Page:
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Re: if variants

by DrHyde (Prior)
on Oct 20, 2004 at 09:21 UTC ( #400788=note: print w/replies, xml ) Need Help??

in reply to if variants

One thing that's worth mentioning is that while this:
if($foo == 7) { print "foo is 7\n"; } else { print "foo is not 7\n"; }
is acceptable, this:
unless($foo != 7) { print "foo is 7\n"; } else { print "foo is not 7\n"; }
is not. Sure, perl will accept it (I consider this to be a bug in perl), and it'll run, but anyone writing it should be beaten savagely. It's VERY hard to read.

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Re^2: if variants
by apotheon (Deacon) on Oct 20, 2004 at 18:57 UTC
    I edited to include some brief mention of the undesirability of the != operator there. Thanks for the suggestion.

    - apotheon
    CopyWrite Chad Perrin

      It's worth noting, by the way, that using $foo != 7 as the control statement in an if statement is generally a Bad Idea. The unless statement is designed to cover that need, and using the != operator there just makes the code harder to read later when it must be maintained.

      I second DrHyde (Re^3: if variants). It's definately not bad and neither is it a maintenance trouble. That whole sentence above should be removed from your text. It's just plain wrong.

      The unless keyword is made to make you write code more like a natural language. It's not there to take !='s place in if expressions. They can both coexist happily and be mixed however you please.

      Why the combination of unless and else is shunned by many is because it's a sort of double negation.

      if (X) { ... } else { ... }
      can be read
      if (X) { ... } if (not X) { ... }
      "unless X" can be read "if not X". Combining this gives you
      unless (X) { ... } else { ... } if (not X) { ... } if (not not X) { ... }
      which just doesn't read well. Logically it's not strange but it's a funny and inappreciated way of expressing oneself.

      My own (rather inconsistent) style is to use unless for exceptional behaviour, and if for expected/wanted behaviour. When using unless I usually want something, but something might stop me from doing that. With if I express that I perhaps want something, perhaps not.

      print ... unless $quiet; # I want to print. exit if $done; # I might want to exit here. exit unless $stay; # I want to exit here, but apparently # something is holding me back.
      The examples can perhaps be better, and I'm not consistant myself in my use, but that's give you an idea of how I tend to use them.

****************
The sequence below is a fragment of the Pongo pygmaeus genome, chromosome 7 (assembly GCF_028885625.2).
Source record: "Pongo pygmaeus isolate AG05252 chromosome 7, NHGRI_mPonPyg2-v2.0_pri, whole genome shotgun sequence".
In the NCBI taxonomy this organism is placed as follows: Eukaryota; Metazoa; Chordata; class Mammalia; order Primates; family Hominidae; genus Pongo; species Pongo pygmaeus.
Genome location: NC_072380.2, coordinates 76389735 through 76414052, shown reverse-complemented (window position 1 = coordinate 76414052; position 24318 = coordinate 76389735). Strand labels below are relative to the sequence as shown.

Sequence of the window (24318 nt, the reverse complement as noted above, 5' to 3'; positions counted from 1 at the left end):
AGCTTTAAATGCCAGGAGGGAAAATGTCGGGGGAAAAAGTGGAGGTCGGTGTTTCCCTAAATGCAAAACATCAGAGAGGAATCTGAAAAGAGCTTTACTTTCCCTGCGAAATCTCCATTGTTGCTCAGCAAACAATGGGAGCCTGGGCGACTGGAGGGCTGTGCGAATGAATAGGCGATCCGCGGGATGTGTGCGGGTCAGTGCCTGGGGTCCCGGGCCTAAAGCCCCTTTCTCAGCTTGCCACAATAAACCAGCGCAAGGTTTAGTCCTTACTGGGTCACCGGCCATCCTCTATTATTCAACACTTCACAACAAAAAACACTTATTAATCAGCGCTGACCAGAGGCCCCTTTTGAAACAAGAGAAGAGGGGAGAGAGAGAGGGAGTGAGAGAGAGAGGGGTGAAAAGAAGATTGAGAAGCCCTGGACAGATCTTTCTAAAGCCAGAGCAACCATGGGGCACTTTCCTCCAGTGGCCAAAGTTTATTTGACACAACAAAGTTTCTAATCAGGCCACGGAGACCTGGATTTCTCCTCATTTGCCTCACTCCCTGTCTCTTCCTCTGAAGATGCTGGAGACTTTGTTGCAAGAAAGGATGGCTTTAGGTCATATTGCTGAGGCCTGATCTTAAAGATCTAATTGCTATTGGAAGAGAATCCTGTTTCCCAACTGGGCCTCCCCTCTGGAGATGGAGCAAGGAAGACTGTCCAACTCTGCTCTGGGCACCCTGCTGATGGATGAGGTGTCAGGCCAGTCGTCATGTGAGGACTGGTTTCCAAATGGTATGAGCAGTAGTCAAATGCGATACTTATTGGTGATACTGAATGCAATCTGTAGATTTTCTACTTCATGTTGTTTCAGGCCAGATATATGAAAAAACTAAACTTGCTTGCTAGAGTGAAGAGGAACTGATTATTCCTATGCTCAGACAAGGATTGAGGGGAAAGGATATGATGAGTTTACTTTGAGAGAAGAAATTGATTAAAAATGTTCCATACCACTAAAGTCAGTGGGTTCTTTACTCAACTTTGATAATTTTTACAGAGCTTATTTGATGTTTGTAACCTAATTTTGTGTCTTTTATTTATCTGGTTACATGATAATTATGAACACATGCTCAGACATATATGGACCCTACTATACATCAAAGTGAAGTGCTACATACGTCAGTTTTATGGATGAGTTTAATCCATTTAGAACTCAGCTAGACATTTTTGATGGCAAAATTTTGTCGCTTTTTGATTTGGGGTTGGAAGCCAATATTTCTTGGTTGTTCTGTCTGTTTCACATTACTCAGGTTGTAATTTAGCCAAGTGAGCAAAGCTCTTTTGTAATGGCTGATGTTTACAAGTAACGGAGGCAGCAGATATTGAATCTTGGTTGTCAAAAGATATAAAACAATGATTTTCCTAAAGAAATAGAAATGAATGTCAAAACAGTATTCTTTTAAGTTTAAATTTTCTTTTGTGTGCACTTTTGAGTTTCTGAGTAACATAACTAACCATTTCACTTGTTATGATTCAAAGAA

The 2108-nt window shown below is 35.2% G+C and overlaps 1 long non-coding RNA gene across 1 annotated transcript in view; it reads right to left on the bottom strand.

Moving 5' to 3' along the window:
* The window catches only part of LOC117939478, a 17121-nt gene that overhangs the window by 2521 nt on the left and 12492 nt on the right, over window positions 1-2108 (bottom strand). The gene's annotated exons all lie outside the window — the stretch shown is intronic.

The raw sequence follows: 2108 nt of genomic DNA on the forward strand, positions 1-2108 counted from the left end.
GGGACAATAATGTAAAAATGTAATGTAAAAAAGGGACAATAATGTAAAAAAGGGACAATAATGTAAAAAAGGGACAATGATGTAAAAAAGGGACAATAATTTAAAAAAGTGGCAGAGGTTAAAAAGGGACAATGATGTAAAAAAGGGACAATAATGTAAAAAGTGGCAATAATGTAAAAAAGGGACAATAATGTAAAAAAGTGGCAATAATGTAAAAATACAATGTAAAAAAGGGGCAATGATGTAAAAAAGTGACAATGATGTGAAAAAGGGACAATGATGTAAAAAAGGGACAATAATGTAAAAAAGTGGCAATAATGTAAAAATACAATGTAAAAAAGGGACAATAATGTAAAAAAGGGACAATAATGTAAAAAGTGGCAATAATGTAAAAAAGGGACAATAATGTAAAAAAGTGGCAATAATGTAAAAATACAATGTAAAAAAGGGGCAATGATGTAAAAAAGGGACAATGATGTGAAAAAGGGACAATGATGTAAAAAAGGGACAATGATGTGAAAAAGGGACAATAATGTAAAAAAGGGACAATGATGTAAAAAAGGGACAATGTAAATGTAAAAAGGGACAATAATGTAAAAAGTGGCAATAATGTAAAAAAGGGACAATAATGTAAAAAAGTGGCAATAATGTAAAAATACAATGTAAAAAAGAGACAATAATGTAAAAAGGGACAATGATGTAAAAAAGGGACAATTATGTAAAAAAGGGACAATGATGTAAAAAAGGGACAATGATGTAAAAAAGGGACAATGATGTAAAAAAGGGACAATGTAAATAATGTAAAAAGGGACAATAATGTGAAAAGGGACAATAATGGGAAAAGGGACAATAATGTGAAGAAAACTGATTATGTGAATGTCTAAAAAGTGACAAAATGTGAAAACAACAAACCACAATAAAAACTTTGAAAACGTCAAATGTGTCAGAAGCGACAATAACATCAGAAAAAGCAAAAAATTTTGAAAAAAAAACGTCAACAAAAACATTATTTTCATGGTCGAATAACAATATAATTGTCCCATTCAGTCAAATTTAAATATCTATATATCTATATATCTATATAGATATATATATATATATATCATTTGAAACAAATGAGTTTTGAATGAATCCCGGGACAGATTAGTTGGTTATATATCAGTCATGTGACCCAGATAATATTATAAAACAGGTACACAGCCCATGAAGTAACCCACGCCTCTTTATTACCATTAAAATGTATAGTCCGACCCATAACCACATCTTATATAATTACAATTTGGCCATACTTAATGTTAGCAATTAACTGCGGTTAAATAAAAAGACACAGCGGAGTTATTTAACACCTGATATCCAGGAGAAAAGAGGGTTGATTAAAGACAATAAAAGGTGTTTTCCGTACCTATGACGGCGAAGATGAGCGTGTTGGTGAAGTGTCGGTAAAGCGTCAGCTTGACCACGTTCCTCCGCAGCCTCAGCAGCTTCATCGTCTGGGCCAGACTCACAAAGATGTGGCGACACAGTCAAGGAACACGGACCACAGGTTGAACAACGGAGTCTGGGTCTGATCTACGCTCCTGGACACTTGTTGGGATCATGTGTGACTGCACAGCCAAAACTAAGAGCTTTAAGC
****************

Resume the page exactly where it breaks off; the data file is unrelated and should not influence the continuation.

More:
See perltoc if you don't know which perldoc to read!
      Read argumentation in its context!

        Thanks for the clarification. Mea culpa.

        - apotheon
        CopyWrite Chad Perrin
      Noooooo! != is fine. It's unless ... else that is hideously broken!
        I can understand avoiding the != in an if statement, since using unless covers that functionality. I don't know why unless . . . else would be "bad", however. Explain?

        - apotheon
        CopyWrite Chad Perrin

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[choroba]: The problem was bigger, as the test tried to call a method that didn't exist anymore
[marinersk]: :: ducking ::
[choroba]: because, someone renamed the method, but didn't notice it was used in the test, as the test was skipped
[marinersk]: Well, if the method doesn't exist, it would be hard to pass the test.
[choroba]: later, someone removed the new method, as all its usage places were safe, but didn't notice the test still used the old name
[choroba]: fortunately, it wasn't that hard to replace the method and fix a few remaining failures due to the changes we did to the codebase over the years
[marinersk]: choroba Sounds like a process improvement opportunity; tests may not all need to be run, but they should all be compiled with perl -c before check-in/promotion happens.
[choroba]: so, now I have the test, so I can start making changes in the code. Back to the original ticket, yay!
[marinersk]: I definitely love it when my $current_taask=& taskPop(); if ($current_task eq $original_task) { } is true.
[marinersk]: s/taask/task/g;

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